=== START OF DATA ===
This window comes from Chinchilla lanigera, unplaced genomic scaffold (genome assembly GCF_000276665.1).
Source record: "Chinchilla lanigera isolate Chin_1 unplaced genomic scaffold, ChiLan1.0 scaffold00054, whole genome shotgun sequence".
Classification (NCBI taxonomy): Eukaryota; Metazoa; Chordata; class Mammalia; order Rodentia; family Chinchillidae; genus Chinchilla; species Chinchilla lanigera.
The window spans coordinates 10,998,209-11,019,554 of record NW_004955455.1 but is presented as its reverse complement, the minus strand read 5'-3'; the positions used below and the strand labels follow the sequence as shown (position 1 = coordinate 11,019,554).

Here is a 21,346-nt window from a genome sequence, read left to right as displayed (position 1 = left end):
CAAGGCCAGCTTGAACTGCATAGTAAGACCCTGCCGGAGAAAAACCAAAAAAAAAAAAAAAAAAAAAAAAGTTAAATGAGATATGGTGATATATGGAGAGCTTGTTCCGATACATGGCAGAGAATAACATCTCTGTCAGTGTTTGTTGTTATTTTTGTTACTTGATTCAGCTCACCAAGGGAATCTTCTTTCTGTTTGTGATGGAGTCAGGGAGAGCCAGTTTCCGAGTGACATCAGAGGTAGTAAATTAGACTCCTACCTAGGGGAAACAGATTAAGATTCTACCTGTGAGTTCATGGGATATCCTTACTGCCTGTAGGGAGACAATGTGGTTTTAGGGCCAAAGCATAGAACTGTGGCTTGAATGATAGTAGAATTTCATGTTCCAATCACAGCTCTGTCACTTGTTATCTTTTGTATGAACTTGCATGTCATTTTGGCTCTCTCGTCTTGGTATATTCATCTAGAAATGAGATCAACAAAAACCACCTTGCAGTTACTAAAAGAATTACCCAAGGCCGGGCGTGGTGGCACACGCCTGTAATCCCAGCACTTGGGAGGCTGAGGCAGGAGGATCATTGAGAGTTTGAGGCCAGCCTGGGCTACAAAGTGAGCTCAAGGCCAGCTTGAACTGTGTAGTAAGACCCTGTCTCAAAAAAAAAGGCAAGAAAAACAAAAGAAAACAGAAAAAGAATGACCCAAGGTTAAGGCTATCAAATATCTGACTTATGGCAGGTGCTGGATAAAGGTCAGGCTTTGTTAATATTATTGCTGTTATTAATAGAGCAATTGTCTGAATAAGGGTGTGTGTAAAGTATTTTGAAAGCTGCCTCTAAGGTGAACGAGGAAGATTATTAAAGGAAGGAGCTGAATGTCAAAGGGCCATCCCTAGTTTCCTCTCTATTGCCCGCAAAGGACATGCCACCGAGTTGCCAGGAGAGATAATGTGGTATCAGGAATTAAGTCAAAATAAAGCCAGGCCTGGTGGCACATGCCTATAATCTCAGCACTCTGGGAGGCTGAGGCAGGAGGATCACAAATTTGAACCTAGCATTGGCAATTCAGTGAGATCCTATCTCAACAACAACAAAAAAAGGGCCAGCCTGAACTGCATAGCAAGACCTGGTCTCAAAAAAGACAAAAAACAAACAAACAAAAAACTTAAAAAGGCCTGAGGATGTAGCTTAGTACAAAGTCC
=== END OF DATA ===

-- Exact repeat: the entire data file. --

This window comes from Chinchilla lanigera, unplaced genomic scaffold (genome assembly GCF_000276665.1).
Source record: "Chinchilla lanigera isolate Chin_1 unplaced genomic scaffold, ChiLan1.0 scaffold00054, whole genome shotgun sequence".
Classification (NCBI taxonomy): Eukaryota; Metazoa; Chordata; class Mammalia; order Rodentia; family Chinchillidae; genus Chinchilla; species Chinchilla lanigera.
The window spans coordinates 10,998,209-11,019,554 of record NW_004955455.1 but is presented as its reverse complement, the minus strand read 5'-3'; the positions used below and the strand labels follow the sequence as shown (position 1 = coordinate 11,019,554).

Here is a 21,346-nt window from a genome sequence, read left to right as displayed (position 1 = left end):
CAAGGCCAGCTTGAACTGCATAGTAAGACCCTGCCGGAGAAAAACCAAAAAAAAAAAAAAAAAAAAAAAAGTTAAATGAGATATGGTGATATATGGAGAGCTTGTTCCGATACATGGCAGAGAATAACATCTCTGTCAGTGTTTGTTGTTATTTTTGTTACTTGATTCAGCTCACCAAGGGAATCTTCTTTCTGTTTGTGATGGAGTCAGGGAGAGCCAGTTTCCGAGTGACATCAGAGGTAGTAAATTAGACTCCTACCTAGGGGAAACAGATTAAGATTCTACCTGTGAGTTCATGGGATATCCTTACTGCCTGTAGGGAGACAATGTGGTTTTAGGGCCAAAGCATAGAACTGTGGCTTGAATGATAGTAGAATTTCATGTTCCAATCACAGCTCTGTCACTTGTTATCTTTTGTATGAACTTGCATGTCATTTTGGCTCTCTCGTCTTGGTATATTCATCTAGAAATGAGATCAACAAAAACCACCTTGCAGTTACTAAAAGAATTACCCAAGGCCGGGCGTGGTGGCACACGCCTGTAATCCCAGCACTTGGGAGGCTGAGGCAGGAGGATCATTGAGAGTTTGAGGCCAGCCTGGGCTACAAAGTGAGCTCAAGGCCAGCTTGAACTGTGTAGTAAGACCCTGTCTCAAAAAAAAAGGCAAGAAAAACAAAAGAAAACAGAAAAAGAATGACCCAAGGTTAAGGCTATCAAATATCTGACTTATGGCAGGTGCTGGATAAAGGTCAGGCTTTGTTAATATTATTGCTGTTATTAATAGAGCAATTGTCTGAATAAGGGTGTGTGTAAAGTATTTTGAAAGCTGCCTCTAAGGTGAACGAGGAAGATTATTAAAGGAAGGAGCTGAATGTCAAAGGGCCATCCCTAGTTTCCTCTCTATTGCCCGCAAAGGACATGCCACCGAGTTGCCAGGAGAGATAATGTGGTATCAGGAATTAAGTCAAAATAAAGCCAGGCCTGGTGGCACATGCCTATAATCTCAGCACTCTGGGAGGCTGAGGCAGGAGGATCACAAATTTGAACCTAGCATTGGCAATTCAGTGAGATCCTATCTCAACAACAACAAAAAAAGGGCCAGCCTGAACTGCATAGCAAGACCTGGTCTCAAAAAAGACAAAAAACAAACAAACAAAAAACTTAAAAAGGCCTGAGGATGTAGCTTAGTACAAAGTCC